Another round of wet, wintry weather was forecast to develop throughout the Pacific Northwest as yet another disturbance approached the region on Thursday. Moist, onshore flow from the Pacific was expected to continue to pour across the Pacific Northwest Coast as a trough of low pressure and its associated cold front trekked toward the shoreline. This activity was expected to translate into areas of low elevation rainfall and high elevation snowfall. Neither drastic temperature changes nor significant rain or snow were forecast.
To the south, a ridge of high pressure was forecast to build back over California and keep showery weather restricted to the northernmost regions of the state. Dry and mild conditions were expected to last through the weekend.
Significant showers and heavy rainfall were expected in eastern Texas and near the central Gulf Coast as an area of low pressure along a frontal boundary strengthened in the Gulf. Southeastern Texas and Louisiana were set to see the strongest concentrations of precipitation throughout the day. Strong winds and high seas were also likely to accompany unsettling weather near the coast. Meanwhile, energy along the frontal boundary was expected to spark showers and isolated to scattered thunderstorms in the Florida Peninsula.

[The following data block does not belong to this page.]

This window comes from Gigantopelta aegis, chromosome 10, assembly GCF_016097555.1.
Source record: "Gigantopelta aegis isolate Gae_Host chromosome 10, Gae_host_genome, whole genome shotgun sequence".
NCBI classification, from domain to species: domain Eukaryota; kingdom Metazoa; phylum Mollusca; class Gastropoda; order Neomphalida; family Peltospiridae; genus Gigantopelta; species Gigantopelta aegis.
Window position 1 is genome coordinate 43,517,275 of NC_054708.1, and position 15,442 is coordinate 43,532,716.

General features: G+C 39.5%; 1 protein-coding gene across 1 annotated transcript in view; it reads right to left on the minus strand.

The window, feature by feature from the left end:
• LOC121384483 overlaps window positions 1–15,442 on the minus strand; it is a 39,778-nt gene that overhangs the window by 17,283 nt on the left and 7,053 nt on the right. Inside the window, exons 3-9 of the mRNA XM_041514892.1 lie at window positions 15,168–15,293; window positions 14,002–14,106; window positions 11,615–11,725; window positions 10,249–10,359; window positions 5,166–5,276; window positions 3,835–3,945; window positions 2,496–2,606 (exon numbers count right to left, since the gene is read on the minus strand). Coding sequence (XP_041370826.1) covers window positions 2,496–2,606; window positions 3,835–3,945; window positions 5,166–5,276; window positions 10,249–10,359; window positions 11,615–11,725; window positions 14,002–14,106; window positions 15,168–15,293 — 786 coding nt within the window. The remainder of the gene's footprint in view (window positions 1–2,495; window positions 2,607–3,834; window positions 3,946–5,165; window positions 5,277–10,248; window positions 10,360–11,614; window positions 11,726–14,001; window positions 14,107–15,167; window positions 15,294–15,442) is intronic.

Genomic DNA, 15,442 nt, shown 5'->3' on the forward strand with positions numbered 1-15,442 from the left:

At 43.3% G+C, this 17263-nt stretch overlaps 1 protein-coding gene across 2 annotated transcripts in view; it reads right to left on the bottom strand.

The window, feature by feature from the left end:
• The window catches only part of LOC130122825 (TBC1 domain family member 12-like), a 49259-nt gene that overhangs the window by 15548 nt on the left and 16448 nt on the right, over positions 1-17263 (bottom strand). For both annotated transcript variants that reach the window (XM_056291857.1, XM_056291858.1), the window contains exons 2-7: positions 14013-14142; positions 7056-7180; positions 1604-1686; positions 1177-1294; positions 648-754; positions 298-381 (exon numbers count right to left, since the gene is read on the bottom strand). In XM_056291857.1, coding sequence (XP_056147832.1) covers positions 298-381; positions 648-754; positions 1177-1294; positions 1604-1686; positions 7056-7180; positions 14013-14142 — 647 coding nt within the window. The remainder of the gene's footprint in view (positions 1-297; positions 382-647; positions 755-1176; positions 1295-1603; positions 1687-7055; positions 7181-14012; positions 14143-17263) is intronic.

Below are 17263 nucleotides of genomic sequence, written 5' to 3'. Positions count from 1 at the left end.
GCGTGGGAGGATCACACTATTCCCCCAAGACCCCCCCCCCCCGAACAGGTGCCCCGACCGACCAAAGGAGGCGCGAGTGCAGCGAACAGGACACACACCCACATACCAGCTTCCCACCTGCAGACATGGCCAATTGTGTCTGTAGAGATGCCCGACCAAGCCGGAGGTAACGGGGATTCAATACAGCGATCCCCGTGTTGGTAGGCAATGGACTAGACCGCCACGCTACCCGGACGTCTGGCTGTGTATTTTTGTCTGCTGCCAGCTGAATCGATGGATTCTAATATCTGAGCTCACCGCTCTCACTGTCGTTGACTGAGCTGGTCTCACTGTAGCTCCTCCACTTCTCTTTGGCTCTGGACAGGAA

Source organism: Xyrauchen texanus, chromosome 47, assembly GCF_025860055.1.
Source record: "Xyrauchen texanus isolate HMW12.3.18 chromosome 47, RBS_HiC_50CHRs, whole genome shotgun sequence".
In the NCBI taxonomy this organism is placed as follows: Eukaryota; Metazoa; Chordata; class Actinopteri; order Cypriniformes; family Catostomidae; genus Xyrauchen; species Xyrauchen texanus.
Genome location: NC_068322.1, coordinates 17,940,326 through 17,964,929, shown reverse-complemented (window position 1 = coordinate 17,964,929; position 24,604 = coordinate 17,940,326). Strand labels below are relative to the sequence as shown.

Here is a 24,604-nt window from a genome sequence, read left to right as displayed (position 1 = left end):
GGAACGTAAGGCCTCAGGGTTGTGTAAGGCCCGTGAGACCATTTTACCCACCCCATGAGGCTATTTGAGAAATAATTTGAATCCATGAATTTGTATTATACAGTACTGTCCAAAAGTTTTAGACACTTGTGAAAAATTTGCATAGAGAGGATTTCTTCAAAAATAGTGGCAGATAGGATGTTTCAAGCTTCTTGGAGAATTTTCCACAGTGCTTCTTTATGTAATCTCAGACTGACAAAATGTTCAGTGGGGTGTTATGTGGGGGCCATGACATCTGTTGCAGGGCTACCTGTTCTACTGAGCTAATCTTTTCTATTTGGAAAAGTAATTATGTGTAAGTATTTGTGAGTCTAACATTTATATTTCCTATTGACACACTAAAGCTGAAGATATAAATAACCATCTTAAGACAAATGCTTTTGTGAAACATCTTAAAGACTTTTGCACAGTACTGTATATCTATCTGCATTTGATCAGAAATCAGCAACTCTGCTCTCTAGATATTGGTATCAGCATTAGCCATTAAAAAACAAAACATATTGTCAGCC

Cold weather was forecast to spread from the Northern and Central Plains into the Northeast. As the system left, temperatures in the Plains would begin to warm again. Cold air over the Great Lakes and the Northeast was expected to trigger areas of lake effect snow showers during the afternoon, along with lower daytime highs.
On Wednesday, temperatures in the Lower 48 states ranged from a low of -37 degrees at Westby, Montana to a high of 87 degrees at Miami, Florida.